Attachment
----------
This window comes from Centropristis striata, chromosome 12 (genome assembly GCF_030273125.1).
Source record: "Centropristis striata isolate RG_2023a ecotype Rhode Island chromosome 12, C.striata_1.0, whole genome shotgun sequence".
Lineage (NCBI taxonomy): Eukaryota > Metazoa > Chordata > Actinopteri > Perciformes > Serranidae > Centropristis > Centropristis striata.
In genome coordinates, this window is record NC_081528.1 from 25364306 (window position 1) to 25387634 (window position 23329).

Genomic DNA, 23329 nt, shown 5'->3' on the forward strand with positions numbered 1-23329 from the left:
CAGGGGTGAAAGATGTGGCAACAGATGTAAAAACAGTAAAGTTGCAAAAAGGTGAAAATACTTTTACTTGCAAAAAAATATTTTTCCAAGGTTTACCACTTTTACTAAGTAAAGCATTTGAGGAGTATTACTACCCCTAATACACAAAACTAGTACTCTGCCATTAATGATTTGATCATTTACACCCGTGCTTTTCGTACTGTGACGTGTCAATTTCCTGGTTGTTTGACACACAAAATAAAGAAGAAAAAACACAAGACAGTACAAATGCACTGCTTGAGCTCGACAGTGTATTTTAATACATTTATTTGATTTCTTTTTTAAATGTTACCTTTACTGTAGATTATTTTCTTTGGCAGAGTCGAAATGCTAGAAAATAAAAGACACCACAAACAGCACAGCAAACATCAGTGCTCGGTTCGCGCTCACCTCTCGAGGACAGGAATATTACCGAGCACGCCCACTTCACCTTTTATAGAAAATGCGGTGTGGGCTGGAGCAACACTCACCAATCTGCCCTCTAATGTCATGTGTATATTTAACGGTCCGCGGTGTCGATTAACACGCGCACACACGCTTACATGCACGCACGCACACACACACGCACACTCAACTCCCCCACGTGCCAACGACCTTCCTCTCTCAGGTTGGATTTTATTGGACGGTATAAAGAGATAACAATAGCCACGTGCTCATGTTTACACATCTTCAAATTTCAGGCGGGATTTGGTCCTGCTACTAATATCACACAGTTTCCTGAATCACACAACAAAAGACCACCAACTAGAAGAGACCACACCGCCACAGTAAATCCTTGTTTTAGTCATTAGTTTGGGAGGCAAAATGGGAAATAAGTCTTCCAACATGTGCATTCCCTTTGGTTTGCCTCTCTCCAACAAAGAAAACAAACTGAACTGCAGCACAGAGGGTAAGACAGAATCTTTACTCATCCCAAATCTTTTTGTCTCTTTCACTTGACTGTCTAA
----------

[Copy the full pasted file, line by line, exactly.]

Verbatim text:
This window comes from Centropristis striata, chromosome 12 (genome assembly GCF_030273125.1).
Source record: "Centropristis striata isolate RG_2023a ecotype Rhode Island chromosome 12, C.striata_1.0, whole genome shotgun sequence".
Lineage (NCBI taxonomy): Eukaryota > Metazoa > Chordata > Actinopteri > Perciformes > Serranidae > Centropristis > Centropristis striata.
In genome coordinates, this window is record NC_081528.1 from 25364306 (window position 1) to 25387634 (window position 23329).

Genomic DNA, 23329 nt, shown 5'->3' on the forward strand with positions numbered 1-23329 from the left:
CAGGGGTGAAAGATGTGGCAACAGATGTAAAAACAGTAAAGTTGCAAAAAGGTGAAAATACTTTTACTTGCAAAAAAATATTTTTCCAAGGTTTACCACTTTTACTAAGTAAAGCATTTGAGGAGTATTACTACCCCTAATACACAAAACTAGTACTCTGCCATTAATGATTTGATCATTTACACCCGTGCTTTTCGTACTGTGACGTGTCAATTTCCTGGTTGTTTGACACACAAAATAAAGAAGAAAAAACACAAGACAGTACAAATGCACTGCTTGAGCTCGACAGTGTATTTTAATACATTTATTTGATTTCTTTTTTAAATGTTACCTTTACTGTAGATTATTTTCTTTGGCAGAGTCGAAATGCTAGAAAATAAAAGACACCACAAACAGCACAGCAAACATCAGTGCTCGGTTCGCGCTCACCTCTCGAGGACAGGAATATTACCGAGCACGCCCACTTCACCTTTTATAGAAAATGCGGTGTGGGCTGGAGCAACACTCACCAATCTGCCCTCTAATGTCATGTGTATATTTAACGGTCCGCGGTGTCGATTAACACGCGCACACACGCTTACATGCACGCACGCACACACACACGCACACTCAACTCCCCCACGTGCCAACGACCTTCCTCTCTCAGGTTGGATTTTATTGGACGGTATAAAGAGATAACAATAGCCACGTGCTCATGTTTACACATCTTCAAATTTCAGGCGGGATTTGGTCCTGCTACTAATATCACACAGTTTCCTGAATCACACAACAAAAGACCACCAACTAGAAGAGACCACACCGCCACAGTAAATCCTTGTTTTAGTCATTAGTTTGGGAGGCAAAATGGGAAATAAGTCTTCCAACATGTGCATTCCCTTTGGTTTGCCTCTCTCCAACAAAGAAAACAAACTGAACTGCAGCACAGAGGGTAAGACAGAATCTTTACTCATCCCAAATCTTTTTGTCTCTTTCACTTGACTGTCTAA